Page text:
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A Little Planning Goes a Long Way

Infographic of Lean PDCA Cycle

It’s been said that a picture is worth a thousand words. In the image above, the “Plan” section easily exceeds the remaining elements combined. Why is that?

Well, a little planning goes a long way. When the planning part is done right, the rest of the process goes a lot more smoothly.  It makes things seem to happen as if by magic.

Planning is probably the best front-end investment you can make on any initiative – whether it’s a small project, a medium sized Continuous Improvement rollout, a large system implementation – or anything in between. The importance of planning is closely followed by Process Focus, but that’s a different article.

Defining Planning

When we hear “planning,” many of us from the corporate world have an immediate association with the long cycles of strategic, capital, and budget planning that never seem to end. That’s not what I’m talking about.

I’m talking about something more practical: a few steps to be applied before you launch into your task, quick hit, or small project. I can come up with so many examples of times that the planning piece was skipped because “we know what to do, so let’s not waste time. Just do it.”  So we just did it – ready, fire, aim – and we didn’t know what to do. The impact was 100% waste: wasted time, wasted materials, wasted effort…and then there’s the time spent to fix it – rework!

Steps to a Successful Plan

There are a lot of synonyms for planning. I’d like to group a few of them together – considering, measuring, preparing, and outlining – into four steps that make up practical planning.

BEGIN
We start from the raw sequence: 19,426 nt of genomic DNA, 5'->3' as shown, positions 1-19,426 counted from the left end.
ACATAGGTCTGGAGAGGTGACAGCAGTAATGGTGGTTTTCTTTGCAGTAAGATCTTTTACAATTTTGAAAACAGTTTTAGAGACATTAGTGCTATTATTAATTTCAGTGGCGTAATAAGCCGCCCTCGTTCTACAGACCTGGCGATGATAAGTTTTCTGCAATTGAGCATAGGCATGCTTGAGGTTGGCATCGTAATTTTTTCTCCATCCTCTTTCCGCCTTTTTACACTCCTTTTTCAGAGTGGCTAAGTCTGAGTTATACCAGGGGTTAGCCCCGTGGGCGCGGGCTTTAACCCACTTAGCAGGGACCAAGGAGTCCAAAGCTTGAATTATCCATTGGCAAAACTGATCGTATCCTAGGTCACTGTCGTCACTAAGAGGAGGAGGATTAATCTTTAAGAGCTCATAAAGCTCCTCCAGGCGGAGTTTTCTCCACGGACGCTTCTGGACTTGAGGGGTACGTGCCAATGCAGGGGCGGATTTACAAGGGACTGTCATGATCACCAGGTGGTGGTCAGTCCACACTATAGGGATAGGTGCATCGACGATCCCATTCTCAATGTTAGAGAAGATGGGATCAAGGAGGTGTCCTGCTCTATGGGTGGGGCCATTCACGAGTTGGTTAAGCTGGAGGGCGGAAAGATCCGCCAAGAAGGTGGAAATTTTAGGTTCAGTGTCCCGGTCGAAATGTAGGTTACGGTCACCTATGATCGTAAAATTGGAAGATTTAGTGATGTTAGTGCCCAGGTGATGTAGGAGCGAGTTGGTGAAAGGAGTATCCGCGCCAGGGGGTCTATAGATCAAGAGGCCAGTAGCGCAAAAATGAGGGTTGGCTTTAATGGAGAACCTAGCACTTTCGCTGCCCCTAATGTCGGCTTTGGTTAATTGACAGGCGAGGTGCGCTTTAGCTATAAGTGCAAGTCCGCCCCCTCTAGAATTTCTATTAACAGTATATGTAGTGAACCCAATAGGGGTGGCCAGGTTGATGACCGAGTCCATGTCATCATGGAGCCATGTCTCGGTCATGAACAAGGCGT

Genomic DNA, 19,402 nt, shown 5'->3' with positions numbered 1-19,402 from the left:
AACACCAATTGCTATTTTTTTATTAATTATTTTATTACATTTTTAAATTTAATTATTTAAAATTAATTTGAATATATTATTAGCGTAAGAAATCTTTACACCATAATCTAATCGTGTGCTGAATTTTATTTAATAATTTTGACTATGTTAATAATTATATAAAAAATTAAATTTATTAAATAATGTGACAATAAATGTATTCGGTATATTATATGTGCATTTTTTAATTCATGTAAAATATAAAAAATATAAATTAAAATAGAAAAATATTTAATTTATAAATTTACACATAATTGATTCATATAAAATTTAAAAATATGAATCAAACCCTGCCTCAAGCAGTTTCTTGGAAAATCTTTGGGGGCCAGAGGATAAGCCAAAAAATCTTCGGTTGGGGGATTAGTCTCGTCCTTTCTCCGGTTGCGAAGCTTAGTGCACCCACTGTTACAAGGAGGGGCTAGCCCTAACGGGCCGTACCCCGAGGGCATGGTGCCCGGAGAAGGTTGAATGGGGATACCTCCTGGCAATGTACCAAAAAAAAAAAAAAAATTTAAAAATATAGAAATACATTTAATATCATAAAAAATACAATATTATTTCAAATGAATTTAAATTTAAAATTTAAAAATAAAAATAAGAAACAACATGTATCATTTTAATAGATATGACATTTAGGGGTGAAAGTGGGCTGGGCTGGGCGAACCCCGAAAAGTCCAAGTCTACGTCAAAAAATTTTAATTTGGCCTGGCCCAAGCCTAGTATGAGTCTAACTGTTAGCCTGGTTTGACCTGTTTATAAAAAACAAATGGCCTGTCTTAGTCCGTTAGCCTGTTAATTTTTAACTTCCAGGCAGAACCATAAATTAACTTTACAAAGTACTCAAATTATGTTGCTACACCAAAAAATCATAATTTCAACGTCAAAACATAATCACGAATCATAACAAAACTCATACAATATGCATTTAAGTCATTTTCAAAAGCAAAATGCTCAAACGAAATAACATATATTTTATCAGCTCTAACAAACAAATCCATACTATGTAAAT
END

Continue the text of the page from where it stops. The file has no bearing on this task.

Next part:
1. Considering. Think about what you are trying to accomplish. Consider it from multiple angles. Think through the consequences. Look for potential obstacles and unintended consequences. What do we need to communicate and who needs to know? Is there a big change impact? Is there a process change? Are people going to need to be trained or educated? (Not the same thing!) What kind of resources are we going to need?
  1. Measuring. What are your goals? How will you know if it’s successful? How will you know if you have a problem that you will need to address? Are there associated costs or benefits? How will we track these?
  1. Preparing. What do we need to get ready before we start? Do we need to buy some materials? Get some help? Prepare a space? Assess the tools? Print something? Identify all the resources you’re going to need.
  1. Outlining. Lay out the actions that you identified in the steps above. List them in the order that they need to happen. How long will each step take? When can each step start? Who is going to do what? Are there major communication points? Add in check-ins for step 2.


All four steps can take 15 minutes or a few hours, depending upon the size of the project.

Now you have a plan. All you have to do is follow it!